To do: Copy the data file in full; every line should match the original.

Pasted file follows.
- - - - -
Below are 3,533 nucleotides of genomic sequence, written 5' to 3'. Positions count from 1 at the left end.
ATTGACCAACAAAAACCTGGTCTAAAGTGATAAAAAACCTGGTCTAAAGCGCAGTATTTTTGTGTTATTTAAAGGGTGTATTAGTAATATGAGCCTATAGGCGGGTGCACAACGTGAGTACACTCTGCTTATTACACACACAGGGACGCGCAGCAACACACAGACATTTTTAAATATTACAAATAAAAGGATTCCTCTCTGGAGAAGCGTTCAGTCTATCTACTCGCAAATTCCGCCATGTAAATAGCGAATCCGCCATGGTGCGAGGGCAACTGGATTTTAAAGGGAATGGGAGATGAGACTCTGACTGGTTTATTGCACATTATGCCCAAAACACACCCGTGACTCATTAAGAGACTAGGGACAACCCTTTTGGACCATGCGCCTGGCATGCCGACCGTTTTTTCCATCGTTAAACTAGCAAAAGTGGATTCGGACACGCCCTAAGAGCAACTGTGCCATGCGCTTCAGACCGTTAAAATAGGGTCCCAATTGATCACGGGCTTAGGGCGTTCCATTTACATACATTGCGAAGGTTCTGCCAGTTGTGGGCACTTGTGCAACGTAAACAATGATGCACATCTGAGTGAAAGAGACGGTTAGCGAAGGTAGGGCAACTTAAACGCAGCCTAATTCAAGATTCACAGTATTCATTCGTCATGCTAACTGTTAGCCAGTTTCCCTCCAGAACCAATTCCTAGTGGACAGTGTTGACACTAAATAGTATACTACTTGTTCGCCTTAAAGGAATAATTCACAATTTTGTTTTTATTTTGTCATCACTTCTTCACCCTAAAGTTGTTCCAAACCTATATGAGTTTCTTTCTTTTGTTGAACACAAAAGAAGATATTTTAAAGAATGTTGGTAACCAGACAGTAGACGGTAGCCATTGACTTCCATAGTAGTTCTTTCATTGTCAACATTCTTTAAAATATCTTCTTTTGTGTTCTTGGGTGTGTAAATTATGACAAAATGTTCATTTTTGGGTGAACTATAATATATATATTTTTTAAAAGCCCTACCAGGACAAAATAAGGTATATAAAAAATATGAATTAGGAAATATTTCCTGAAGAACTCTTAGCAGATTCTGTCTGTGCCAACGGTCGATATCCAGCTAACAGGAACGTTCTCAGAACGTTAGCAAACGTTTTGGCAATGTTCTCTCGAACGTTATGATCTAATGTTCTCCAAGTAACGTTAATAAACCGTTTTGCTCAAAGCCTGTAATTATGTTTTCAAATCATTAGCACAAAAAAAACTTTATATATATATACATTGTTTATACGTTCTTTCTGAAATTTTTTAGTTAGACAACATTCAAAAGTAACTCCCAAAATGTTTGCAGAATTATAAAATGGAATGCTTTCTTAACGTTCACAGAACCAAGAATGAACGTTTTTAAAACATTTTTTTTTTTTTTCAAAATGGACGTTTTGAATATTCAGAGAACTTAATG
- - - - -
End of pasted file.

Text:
Below are 3,533 nucleotides of genomic sequence, written 5' to 3'. Positions count from 1 at the left end.
ATTGACCAACAAAAACCTGGTCTAAAGTGATAAAAAACCTGGTCTAAAGCGCAGTATTTTTGTGTTATTTAAAGGGTGTATTAGTAATATGAGCCTATAGGCGGGTGCACAACGTGAGTACACTCTGCTTATTACACACACAGGGACGCGCAGCAACACACAGACATTTTTAAATATTACAAATAAAAGGATTCCTCTCTGGAGAAGCGTTCAGTCTATCTACTCGCAAATTCCGCCATGTAAATAGCGAATCCGCCATGGTGCGAGGGCAACTGGATTTTAAAGGGAATGGGAGATGAGACTCTGACTGGTTTATTGCACATTATGCCCAAAACACACCCGTGACTCATTAAGAGACTAGGGACAACCCTTTTGGACCATGCGCCTGGCATGCCGACCGTTTTTTCCATCGTTAAACTAGCAAAAGTGGATTCGGACACGCCCTAAGAGCAACTGTGCCATGCGCTTCAGACCGTTAAAATAGGGTCCCAATTGATCACGGGCTTAGGGCGTTCCATTTACATACATTGCGAAGGTTCTGCCAGTTGTGGGCACTTGTGCAACGTAAACAATGATGCACATCTGAGTGAAAGAGACGGTTAGCGAAGGTAGGGCAACTTAAACGCAGCCTAATTCAAGATTCACAGTATTCATTCGTCATGCTAACTGTTAGCCAGTTTCCCTCCAGAACCAATTCCTAGTGGACAGTGTTGACACTAAATAGTATACTACTTGTTCGCCTTAAAGGAATAATTCACAATTTTGTTTTTATTTTGTCATCACTTCTTCACCCTAAAGTTGTTCCAAACCTATATGAGTTTCTTTCTTTTGTTGAACACAAAAGAAGATATTTTAAAGAATGTTGGTAACCAGACAGTAGACGGTAGCCATTGACTTCCATAGTAGTTCTTTCATTGTCAACATTCTTTAAAATATCTTCTTTTGTGTTCTTGGGTGTGTAAATTATGACAAAATGTTCATTTTTGGGTGAACTATAATATATATATTTTTTAAAAGCCCTACCAGGACAAAATAAGGTATATAAAAAATATGAATTAGGAAATATTTCCTGAAGAACTCTTAGCAGATTCTGTCTGTGCCAACGGTCGATATCCAGCTAACAGGAACGTTCTCAGAACGTTAGCAAACGTTTTGGCAATGTTCTCTCGAACGTTATGATCTAATGTTCTCCAAGTAACGTTAATAAACCGTTTTGCTCAAAGCCTGTAATTATGTTTTCAAATCATTAGCACAAAAAAAACTTTATATATATATACATTGTTTATACGTTCTTTCTGAAATTTTTTAGTTAGACAACATTCAAAAGTAACTCCCAAAATGTTTGCAGAATTATAAAATGGAATGCTTTCTTAACGTTCACAGAACCAAGAATGAACGTTTTTAAAACATTTTTTTTTTTTTTCAAAATGGACGTTTTGAATATTCAGAGAACTTAATG